A new study that was published in the February 1st issue of PLoS One suggests that the tau protein, which is indicative of the fibrous tangles in the brains of Alzheimer’s patients, spreads from neuron to neuron, from one region to the other, resulting in severe dementia.
In the study, the researchers used genetically modified mice to have a human gene for abnormal tau protein in the frontal lobe, where tau is supposed to begin its accumulation. The brains were analyzed over a period of 22 months to map the protein’s spread. They discovered that tau spread to different regions of the brain across the synapses. These new clues might provide a way to stop the neurodegenerative disease from getting worse.
Karen E. Duff, a pathologist at the Columbia University Medical Center, in New York City, states that this follows what they see in the earliest stages of human Alzheimer’s disease. Scientists knew that the disease spread from one region in the brain to others, but brain scans and autopsies remained inconclusive.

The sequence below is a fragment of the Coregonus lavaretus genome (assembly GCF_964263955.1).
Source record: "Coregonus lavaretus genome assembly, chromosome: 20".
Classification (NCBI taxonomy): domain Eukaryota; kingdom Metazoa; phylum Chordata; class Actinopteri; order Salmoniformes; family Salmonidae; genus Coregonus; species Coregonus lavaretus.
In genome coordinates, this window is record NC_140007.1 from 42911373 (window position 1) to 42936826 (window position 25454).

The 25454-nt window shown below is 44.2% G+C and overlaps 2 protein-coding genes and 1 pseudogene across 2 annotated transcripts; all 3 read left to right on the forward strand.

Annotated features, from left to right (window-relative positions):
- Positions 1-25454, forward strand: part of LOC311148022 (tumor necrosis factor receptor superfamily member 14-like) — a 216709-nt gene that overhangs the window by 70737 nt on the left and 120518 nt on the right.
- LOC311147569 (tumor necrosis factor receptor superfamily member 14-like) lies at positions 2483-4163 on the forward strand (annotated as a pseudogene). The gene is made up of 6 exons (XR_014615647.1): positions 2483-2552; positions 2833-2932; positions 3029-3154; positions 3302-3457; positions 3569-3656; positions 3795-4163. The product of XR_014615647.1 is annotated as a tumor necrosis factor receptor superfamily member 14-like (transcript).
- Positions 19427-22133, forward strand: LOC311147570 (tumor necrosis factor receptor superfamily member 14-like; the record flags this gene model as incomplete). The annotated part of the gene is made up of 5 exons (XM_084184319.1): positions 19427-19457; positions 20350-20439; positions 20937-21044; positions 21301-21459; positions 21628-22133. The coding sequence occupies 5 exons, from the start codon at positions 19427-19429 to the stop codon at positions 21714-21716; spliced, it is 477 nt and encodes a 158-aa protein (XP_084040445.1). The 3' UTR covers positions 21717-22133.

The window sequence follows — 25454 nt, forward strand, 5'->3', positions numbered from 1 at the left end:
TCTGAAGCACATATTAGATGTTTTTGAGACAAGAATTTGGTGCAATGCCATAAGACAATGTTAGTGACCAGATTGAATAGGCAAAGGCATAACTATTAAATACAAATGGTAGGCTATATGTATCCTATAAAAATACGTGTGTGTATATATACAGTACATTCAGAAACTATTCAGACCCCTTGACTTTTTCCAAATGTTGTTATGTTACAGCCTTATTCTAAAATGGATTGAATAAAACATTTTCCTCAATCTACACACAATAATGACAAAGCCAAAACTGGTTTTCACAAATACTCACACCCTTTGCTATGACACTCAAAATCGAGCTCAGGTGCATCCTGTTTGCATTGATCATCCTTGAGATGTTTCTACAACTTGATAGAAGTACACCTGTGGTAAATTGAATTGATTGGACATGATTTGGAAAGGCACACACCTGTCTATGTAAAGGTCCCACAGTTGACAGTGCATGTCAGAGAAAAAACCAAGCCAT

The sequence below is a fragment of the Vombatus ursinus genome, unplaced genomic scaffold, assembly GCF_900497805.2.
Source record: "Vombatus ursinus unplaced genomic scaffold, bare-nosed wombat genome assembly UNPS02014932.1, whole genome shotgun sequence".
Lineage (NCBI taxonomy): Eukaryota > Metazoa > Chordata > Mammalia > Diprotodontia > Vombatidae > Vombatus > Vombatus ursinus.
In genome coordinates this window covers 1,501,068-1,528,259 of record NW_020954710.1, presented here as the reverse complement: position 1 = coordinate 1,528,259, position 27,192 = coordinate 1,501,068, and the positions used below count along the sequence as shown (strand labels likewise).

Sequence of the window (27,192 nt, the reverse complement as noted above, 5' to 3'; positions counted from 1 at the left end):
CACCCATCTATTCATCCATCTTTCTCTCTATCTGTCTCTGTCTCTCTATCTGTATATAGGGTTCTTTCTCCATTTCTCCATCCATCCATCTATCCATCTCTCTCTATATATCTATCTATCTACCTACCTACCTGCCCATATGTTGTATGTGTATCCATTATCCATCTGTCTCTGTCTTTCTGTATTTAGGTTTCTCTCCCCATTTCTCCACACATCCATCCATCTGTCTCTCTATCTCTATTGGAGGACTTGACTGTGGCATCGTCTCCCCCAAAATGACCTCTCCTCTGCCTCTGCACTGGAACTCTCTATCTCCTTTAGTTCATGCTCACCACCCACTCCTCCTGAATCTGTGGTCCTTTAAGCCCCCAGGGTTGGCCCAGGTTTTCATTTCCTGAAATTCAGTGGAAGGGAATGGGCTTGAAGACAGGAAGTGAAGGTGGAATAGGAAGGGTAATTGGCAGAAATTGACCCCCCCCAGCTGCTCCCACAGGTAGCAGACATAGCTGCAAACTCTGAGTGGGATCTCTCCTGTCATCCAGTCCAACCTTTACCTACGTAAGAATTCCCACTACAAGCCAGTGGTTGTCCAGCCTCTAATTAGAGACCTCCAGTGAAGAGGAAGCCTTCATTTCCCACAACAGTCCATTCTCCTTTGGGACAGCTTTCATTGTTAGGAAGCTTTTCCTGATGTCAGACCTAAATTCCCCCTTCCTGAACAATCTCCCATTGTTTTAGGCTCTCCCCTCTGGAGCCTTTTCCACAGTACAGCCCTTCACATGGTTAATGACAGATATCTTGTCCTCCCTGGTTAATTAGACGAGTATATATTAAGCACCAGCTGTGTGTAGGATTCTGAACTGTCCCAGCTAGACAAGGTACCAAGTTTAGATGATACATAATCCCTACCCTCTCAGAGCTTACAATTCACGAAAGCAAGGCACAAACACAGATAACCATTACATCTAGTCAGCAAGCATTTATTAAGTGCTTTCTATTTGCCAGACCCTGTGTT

The tau pathology starts in the entorhinal cortex, and spreads from there. An effective treatment, which would emulate how physicians treat cancer, would include early detection and some form of a new treatment at the early stage of the disease, when it’s most amenable to treatment. This also could indicate how other neurodegenerative diseases, like Parkinson’s, spread.
It could take up to five years to learn what the study’s real implications are and how to effectively stop the movement of the tau protein.
Reference: “Trans-Synaptic Spread of Tau Pathology In Vivo” by Li Liu, Valerie Drouet, Jessica W. Wu, Menno P. Witter, Scott A. Small, Catherine Clelland and Karen Duff, 1 February 2012, PLoS One.
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